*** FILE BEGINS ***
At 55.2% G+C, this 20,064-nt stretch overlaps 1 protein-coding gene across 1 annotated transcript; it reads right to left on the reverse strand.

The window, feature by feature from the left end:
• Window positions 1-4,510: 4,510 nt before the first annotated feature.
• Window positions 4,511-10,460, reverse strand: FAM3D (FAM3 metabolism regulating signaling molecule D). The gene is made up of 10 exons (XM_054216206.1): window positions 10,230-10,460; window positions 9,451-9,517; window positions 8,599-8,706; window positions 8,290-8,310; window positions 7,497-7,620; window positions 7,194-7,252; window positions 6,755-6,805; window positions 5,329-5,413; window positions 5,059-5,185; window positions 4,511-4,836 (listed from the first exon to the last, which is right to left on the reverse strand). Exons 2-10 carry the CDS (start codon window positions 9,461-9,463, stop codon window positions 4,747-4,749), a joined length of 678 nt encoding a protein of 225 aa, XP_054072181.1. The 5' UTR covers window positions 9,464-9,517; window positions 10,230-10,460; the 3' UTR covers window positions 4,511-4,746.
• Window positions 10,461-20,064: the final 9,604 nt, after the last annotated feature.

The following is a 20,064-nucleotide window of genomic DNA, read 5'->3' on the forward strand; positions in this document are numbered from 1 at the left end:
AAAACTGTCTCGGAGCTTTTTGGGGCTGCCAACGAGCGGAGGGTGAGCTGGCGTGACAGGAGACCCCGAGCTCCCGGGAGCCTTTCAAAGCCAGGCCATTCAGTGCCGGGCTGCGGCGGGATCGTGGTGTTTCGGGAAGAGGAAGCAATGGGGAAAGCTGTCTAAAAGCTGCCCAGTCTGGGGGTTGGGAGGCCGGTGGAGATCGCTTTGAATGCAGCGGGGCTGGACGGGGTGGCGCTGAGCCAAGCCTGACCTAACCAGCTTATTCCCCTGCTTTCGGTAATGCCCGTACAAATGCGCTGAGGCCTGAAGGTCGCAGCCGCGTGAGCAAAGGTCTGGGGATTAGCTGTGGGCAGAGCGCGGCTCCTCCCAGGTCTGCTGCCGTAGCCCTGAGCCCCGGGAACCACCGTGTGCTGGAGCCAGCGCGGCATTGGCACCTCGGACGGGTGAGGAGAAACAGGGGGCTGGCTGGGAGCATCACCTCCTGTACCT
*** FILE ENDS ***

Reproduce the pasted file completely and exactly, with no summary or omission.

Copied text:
At 55.2% G+C, this 20,064-nt stretch overlaps 1 protein-coding gene across 1 annotated transcript; it reads right to left on the reverse strand.

The window, feature by feature from the left end:
• Window positions 1-4,510: 4,510 nt before the first annotated feature.
• Window positions 4,511-10,460, reverse strand: FAM3D (FAM3 metabolism regulating signaling molecule D). The gene is made up of 10 exons (XM_054216206.1): window positions 10,230-10,460; window positions 9,451-9,517; window positions 8,599-8,706; window positions 8,290-8,310; window positions 7,497-7,620; window positions 7,194-7,252; window positions 6,755-6,805; window positions 5,329-5,413; window positions 5,059-5,185; window positions 4,511-4,836 (listed from the first exon to the last, which is right to left on the reverse strand). Exons 2-10 carry the CDS (start codon window positions 9,461-9,463, stop codon window positions 4,747-4,749), a joined length of 678 nt encoding a protein of 225 aa, XP_054072181.1. The 5' UTR covers window positions 9,464-9,517; window positions 10,230-10,460; the 3' UTR covers window positions 4,511-4,746.
• Window positions 10,461-20,064: the final 9,604 nt, after the last annotated feature.

The following is a 20,064-nucleotide window of genomic DNA, read 5'->3' on the forward strand; positions in this document are numbered from 1 at the left end:
AAAACTGTCTCGGAGCTTTTTGGGGCTGCCAACGAGCGGAGGGTGAGCTGGCGTGACAGGAGACCCCGAGCTCCCGGGAGCCTTTCAAAGCCAGGCCATTCAGTGCCGGGCTGCGGCGGGATCGTGGTGTTTCGGGAAGAGGAAGCAATGGGGAAAGCTGTCTAAAAGCTGCCCAGTCTGGGGGTTGGGAGGCCGGTGGAGATCGCTTTGAATGCAGCGGGGCTGGACGGGGTGGCGCTGAGCCAAGCCTGACCTAACCAGCTTATTCCCCTGCTTTCGGTAATGCCCGTACAAATGCGCTGAGGCCTGAAGGTCGCAGCCGCGTGAGCAAAGGTCTGGGGATTAGCTGTGGGCAGAGCGCGGCTCCTCCCAGGTCTGCTGCCGTAGCCCTGAGCCCCGGGAACCACCGTGTGCTGGAGCCAGCGCGGCATTGGCACCTCGGACGGGTGAGGAGAAACAGGGGGCTGGCTGGGAGCATCACCTCCTGTACCT